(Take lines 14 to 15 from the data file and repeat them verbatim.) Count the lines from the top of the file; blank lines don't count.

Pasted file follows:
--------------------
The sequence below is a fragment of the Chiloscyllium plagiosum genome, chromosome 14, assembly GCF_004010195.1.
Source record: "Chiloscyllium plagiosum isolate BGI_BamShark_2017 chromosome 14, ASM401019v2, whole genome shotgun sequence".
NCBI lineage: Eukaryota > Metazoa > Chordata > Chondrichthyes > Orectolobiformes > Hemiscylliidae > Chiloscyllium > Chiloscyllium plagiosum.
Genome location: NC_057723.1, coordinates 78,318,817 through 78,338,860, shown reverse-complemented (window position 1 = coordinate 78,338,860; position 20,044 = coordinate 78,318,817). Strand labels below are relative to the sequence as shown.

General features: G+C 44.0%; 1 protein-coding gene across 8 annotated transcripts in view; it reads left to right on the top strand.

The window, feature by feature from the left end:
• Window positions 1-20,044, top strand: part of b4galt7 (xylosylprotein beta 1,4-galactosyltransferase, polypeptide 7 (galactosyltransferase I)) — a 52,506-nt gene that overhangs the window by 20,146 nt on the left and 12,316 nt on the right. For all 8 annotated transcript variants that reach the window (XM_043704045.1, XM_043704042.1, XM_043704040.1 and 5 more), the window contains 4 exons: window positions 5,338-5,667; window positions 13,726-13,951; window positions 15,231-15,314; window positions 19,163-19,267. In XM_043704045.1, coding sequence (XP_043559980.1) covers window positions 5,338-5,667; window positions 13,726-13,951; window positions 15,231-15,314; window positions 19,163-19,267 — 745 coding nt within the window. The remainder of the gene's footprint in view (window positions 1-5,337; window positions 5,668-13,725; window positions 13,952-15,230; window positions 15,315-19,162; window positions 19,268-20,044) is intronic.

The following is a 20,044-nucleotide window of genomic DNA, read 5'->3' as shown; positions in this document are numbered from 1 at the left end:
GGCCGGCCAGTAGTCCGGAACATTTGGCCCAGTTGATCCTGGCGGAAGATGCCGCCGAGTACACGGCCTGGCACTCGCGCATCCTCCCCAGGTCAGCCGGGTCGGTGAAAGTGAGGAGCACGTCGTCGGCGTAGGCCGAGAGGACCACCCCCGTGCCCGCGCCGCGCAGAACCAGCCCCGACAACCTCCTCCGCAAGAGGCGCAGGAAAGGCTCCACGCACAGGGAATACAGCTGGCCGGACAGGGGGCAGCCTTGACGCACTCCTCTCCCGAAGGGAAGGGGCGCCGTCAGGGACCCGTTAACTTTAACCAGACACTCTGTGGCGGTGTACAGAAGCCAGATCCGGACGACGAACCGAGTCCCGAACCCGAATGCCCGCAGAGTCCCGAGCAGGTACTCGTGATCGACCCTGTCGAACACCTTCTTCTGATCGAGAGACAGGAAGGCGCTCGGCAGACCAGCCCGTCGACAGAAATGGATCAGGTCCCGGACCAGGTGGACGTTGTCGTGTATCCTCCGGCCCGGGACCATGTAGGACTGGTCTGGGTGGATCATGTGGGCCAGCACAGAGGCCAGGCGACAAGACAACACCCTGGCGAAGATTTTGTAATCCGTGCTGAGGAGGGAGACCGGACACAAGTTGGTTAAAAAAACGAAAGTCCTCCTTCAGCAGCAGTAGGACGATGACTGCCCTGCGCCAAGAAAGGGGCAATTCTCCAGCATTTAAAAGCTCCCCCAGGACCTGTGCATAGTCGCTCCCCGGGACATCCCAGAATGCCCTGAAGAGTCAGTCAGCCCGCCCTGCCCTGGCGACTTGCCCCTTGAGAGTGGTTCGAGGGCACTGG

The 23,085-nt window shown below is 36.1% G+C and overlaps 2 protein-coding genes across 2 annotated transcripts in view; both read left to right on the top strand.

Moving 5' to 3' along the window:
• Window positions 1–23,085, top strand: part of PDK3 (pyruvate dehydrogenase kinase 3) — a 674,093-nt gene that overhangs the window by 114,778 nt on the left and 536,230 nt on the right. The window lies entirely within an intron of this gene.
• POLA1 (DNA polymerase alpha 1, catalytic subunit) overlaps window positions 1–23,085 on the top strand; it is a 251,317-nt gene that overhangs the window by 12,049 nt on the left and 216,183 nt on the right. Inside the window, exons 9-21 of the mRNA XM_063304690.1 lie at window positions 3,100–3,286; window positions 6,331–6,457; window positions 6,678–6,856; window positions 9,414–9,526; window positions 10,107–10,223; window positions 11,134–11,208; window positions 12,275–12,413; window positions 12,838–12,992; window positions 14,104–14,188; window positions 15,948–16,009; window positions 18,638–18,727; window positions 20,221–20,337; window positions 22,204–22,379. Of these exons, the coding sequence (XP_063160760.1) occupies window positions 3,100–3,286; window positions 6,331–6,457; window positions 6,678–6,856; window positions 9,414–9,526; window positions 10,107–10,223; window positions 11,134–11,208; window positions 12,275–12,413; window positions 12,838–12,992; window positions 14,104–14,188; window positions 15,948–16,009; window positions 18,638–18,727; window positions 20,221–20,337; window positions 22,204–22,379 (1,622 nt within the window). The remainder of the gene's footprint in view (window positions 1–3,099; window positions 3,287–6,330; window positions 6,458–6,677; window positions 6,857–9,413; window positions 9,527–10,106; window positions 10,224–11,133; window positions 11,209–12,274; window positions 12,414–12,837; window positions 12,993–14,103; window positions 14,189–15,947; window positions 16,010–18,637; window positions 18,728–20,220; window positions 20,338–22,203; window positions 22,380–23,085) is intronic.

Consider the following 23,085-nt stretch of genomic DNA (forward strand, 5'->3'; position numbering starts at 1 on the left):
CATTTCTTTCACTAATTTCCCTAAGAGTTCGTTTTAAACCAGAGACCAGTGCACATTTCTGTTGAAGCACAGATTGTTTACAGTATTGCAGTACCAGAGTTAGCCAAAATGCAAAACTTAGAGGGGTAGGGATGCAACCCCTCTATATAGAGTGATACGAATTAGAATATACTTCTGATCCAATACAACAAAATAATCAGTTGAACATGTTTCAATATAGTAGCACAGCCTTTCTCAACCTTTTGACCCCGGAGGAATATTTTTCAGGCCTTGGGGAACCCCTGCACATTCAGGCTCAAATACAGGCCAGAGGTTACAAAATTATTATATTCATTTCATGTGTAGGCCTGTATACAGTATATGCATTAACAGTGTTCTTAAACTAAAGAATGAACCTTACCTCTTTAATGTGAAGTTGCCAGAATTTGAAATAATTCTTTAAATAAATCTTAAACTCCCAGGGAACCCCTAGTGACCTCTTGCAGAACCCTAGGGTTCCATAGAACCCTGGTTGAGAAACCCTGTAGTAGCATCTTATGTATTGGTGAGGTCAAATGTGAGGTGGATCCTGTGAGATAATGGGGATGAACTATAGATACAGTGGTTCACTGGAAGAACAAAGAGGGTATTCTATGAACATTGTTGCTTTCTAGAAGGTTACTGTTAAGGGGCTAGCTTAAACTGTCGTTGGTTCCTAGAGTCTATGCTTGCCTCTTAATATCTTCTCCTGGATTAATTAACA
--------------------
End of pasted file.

Consider the following 23,085-nt stretch of genomic DNA (forward strand, 5'->3'; position numbering starts at 1 on the left):
CATTTCTTTCACTAATTTCCCTAAGAGTTCGTTTTAAACCAGAGACCAGTGCACATTTCTGTTGAAGCACAGATTGTTTACAGTATTGCAGTACCAGAGTTAGCCAAAATGCAAAACTTAGAGGGGTAGGGATGCAACCCCTCTATATAGAGTGATACGAATTAGAATATACTTCTGATCCAATACAACAAAATAATCAGTTGAACATGTTTCAATATAGTAGCACAGCCTTTCTCAACCTTTTGACCCCGGAGGAATATTTTTCAGGCCTTGGGGAACCCCTGCACATTCAGGCTCAAATACAGGCCAGAGGTTACAAAATTATTATATTCATTTCATGTGTAGGCCTGTATACAGTATATGCATTAACAGTGTTCTTAAACTAAAGAATGAACCTTACCTCTTTAATGTGAAGTTGCCAGAATTTGAAATAATTCTTTAAATAAATCTTAAACTCCCAGGGAACCCCTAGTGACCTCTTGCAGAACCCTAGGGTTCCATAGAACCCTGGTTGAGAAACCCTGTAGTAGCATCTTATGTATTGGTGAGGTCAAATGTGAGGTGGATCCTGTGAGATAATGGGGATGAACTATAGATACAGTGGTTCACTGGAAGAACAAAGAGGGTATTCTATGAACATTGTTGCTTTCTAGAAGGTTACTGTTAAGGGGCTAGCTTAAACTGTCGTTGGTTCCTAGAGTCTATGCTTGCCTCTTAATATCTTCTCCTGGATTAATTAACA